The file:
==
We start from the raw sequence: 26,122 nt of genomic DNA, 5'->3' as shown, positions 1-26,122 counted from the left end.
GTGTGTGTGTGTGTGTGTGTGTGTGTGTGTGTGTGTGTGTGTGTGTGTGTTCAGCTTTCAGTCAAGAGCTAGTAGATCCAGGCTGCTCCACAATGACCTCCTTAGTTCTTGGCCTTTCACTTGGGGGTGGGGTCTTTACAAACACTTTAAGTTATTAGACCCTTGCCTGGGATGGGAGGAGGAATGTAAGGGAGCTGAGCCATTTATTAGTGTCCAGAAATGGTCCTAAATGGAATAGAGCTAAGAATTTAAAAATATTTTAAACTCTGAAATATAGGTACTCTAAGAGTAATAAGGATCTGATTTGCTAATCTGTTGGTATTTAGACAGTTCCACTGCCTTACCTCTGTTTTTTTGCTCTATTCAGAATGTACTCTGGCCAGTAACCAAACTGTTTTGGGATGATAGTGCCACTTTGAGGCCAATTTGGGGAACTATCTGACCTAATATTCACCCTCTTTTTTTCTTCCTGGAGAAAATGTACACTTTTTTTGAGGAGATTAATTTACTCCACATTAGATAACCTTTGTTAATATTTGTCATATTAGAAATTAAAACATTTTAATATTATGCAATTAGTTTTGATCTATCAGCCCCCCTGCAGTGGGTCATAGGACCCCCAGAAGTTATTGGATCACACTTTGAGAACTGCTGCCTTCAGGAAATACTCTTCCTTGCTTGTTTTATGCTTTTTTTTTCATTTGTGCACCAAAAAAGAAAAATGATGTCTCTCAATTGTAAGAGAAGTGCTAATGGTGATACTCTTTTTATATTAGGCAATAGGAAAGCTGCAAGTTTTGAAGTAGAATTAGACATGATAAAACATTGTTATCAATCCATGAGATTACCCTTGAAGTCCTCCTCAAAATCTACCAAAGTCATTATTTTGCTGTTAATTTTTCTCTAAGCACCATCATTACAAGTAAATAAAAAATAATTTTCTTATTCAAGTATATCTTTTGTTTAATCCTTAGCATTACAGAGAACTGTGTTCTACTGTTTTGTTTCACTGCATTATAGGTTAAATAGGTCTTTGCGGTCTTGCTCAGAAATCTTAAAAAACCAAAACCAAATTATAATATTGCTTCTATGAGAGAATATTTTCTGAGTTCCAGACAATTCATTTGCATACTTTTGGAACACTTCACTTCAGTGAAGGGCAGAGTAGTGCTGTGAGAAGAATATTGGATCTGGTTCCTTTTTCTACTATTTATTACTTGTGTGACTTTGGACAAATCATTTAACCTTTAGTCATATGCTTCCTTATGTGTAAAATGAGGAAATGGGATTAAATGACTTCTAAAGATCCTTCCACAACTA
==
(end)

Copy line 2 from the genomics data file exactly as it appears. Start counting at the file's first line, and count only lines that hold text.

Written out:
GTGTGTGTGTGTGTGTGTGTGTGTGTGTGTGTGTGTGTGTGTGTGTGTGTTCAGCTTTCAGTCAAGAGCTAGTAGATCCAGGCTGCTCCACAATGACCTCCTTAGTTCTTGGCCTTTCACTTGGGGGTGGGGTCTTTACAAACACTTTAAGTTATTAGACCCTTGCCTGGGATGGGAGGAGGAATGTAAGGGAGCTGAGCCATTTATTAGTGTCCAGAAATGGTCCTAAATGGAATAGAGCTAAGAATTTAAAAATATTTTAAACTCTGAAATATAGGTACTCTAAGAGTAATAAGGATCTGATTTGCTAATCTGTTGGTATTTAGACAGTTCCACTGCCTTACCTCTGTTTTTTTGCTCTATTCAGAATGTACTCTGGCCAGTAACCAAACTGTTTTGGGATGATAGTGCCACTTTGAGGCCAATTTGGGGAACTATCTGACCTAATATTCACCCTCTTTTTTTCTTCCTGGAGAAAATGTACACTTTTTTTGAGGAGATTAATTTACTCCACATTAGATAACCTTTGTTAATATTTGTCATATTAGAAATTAAAACATTTTAATATTATGCAATTAGTTTTGATCTATCAGCCCCCCTGCAGTGGGTCATAGGACCCCCAGAAGTTATTGGATCACACTTTGAGAACTGCTGCCTTCAGGAAATACTCTTCCTTGCTTGTTTTATGCTTTTTTTTTCATTTGTGCACCAAAAAAGAAAAATGATGTCTCTCAATTGTAAGAGAAGTGCTAATGGTGATACTCTTTTTATATTAGGCAATAGGAAAGCTGCAAGTTTTGAAGTAGAATTAGACATGATAAAACATTGTTATCAATCCATGAGATTACCCTTGAAGTCCTCCTCAAAATCTACCAAAGTCATTATTTTGCTGTTAATTTTTCTCTAAGCACCATCATTACAAGTAAATAAAAAATAATTTTCTTATTCAAGTATATCTTTTGTTTAATCCTTAGCATTACAGAGAACTGTGTTCTACTGTTTTGTTTCACTGCATTATAGGTTAAATAGGTCTTTGCGGTCTTGCTCAGAAATCTTAAAAAACCAAAACCAAATTATAATATTGCTTCTATGAGAGAATATTTTCTGAGTTCCAGACAATTCATTTGCATACTTTTGGAACACTTCACTTCAGTGAAGGGCAGAGTAGTGCTGTGAGAAGAATATTGGATCTGGTTCCTTTTTCTACTATTTATTACTTGTGTGACTTTGGACAAATCATTTAACCTTTAGTCATATGCTTCCTTATGTGTAAAATGAGGAAATGGGATTAAATGACTTCTAAAGATCCTTCCACAACTA